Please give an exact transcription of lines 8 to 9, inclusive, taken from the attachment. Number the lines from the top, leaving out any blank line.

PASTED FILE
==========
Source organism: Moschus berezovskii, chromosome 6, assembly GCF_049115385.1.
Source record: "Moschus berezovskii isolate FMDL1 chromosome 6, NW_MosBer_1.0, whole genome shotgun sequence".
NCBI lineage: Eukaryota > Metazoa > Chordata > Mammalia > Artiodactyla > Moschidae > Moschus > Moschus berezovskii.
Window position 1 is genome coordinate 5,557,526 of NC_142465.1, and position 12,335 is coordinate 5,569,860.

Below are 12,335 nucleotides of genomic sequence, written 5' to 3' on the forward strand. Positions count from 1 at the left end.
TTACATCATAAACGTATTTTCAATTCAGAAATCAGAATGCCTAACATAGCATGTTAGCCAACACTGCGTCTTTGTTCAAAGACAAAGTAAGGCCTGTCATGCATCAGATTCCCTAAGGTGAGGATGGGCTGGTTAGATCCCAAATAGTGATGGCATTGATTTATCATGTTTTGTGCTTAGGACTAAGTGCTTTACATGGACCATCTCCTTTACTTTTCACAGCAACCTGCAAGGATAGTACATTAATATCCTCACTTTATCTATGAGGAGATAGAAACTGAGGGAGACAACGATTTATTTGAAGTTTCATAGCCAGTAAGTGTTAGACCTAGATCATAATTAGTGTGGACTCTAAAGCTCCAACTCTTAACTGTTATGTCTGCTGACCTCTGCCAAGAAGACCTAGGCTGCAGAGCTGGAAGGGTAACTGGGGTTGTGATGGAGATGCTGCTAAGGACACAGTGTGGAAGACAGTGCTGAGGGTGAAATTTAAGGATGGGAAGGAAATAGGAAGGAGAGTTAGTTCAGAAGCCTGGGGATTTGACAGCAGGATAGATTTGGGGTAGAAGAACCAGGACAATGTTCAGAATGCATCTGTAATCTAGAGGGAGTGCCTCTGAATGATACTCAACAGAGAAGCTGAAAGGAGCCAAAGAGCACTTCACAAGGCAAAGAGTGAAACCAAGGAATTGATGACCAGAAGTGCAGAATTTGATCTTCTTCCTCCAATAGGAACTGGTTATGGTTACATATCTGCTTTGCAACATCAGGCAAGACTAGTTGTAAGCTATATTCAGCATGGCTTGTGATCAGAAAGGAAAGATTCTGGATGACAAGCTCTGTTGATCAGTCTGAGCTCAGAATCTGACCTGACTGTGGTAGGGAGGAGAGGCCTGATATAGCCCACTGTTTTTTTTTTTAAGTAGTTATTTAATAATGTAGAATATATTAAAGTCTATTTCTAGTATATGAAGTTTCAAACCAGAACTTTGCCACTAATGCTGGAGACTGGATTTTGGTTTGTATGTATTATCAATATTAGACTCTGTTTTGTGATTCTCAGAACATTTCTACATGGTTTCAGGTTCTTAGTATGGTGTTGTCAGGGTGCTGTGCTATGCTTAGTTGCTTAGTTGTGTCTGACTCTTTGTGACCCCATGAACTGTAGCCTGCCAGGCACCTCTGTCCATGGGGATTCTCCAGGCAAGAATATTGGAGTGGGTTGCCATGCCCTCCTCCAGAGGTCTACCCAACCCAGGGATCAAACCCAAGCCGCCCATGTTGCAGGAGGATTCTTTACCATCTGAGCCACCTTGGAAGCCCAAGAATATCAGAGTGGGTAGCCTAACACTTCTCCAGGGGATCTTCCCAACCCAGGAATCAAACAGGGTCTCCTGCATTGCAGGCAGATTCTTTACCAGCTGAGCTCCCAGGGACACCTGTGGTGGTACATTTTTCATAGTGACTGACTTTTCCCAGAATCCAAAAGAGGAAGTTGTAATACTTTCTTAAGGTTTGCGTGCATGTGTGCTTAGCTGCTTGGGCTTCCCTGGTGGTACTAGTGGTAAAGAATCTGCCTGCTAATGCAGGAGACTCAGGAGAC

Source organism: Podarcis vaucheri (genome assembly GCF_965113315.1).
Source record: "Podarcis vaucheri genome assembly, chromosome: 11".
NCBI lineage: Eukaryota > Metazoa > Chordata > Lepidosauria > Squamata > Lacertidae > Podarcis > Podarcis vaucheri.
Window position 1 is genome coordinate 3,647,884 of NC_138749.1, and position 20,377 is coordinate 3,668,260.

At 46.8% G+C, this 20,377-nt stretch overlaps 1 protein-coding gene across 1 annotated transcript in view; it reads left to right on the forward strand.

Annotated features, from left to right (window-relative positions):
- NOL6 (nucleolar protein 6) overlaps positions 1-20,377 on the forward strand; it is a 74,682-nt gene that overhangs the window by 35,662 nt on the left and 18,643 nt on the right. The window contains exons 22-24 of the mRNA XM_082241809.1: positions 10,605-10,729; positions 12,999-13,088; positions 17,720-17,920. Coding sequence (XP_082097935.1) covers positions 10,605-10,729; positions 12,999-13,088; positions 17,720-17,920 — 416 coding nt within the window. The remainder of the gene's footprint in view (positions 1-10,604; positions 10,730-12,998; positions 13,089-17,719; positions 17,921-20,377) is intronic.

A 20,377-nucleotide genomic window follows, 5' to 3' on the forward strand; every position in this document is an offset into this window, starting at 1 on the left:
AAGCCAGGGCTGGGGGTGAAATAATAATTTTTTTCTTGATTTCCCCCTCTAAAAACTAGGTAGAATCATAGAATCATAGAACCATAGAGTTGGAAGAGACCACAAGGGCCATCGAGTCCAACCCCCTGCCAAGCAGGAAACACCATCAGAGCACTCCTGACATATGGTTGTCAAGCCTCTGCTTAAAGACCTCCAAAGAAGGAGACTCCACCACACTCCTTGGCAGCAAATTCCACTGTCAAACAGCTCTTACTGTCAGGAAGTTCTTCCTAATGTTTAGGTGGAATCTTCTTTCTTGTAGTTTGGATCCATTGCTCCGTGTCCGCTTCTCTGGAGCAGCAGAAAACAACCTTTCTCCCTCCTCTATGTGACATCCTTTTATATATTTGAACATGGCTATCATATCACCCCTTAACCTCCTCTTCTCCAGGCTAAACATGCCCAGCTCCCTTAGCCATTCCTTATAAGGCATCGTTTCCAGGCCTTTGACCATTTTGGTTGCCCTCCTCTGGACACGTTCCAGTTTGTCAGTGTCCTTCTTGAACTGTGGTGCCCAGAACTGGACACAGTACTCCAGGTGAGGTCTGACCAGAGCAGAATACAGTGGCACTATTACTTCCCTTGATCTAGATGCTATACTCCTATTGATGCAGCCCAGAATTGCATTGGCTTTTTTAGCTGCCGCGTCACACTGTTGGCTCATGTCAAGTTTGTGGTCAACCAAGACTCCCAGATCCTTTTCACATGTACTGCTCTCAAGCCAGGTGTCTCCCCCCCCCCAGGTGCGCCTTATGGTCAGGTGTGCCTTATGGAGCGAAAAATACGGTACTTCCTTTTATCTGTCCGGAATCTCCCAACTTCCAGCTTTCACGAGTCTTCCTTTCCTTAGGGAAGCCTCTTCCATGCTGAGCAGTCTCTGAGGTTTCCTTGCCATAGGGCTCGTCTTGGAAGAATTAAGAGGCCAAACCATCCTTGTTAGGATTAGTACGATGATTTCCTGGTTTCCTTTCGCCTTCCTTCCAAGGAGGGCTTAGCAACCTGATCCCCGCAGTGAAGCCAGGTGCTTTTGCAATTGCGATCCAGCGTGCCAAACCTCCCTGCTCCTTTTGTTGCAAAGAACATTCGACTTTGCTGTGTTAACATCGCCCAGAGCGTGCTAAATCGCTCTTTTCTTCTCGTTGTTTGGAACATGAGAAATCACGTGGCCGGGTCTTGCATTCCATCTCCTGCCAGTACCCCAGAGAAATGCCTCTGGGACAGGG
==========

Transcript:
Source record: "Podarcis vaucheri genome assembly, chromosome: 11".
NCBI lineage: Eukaryota > Metazoa > Chordata > Lepidosauria > Squamata > Lacertidae > Podarcis > Podarcis vaucheri.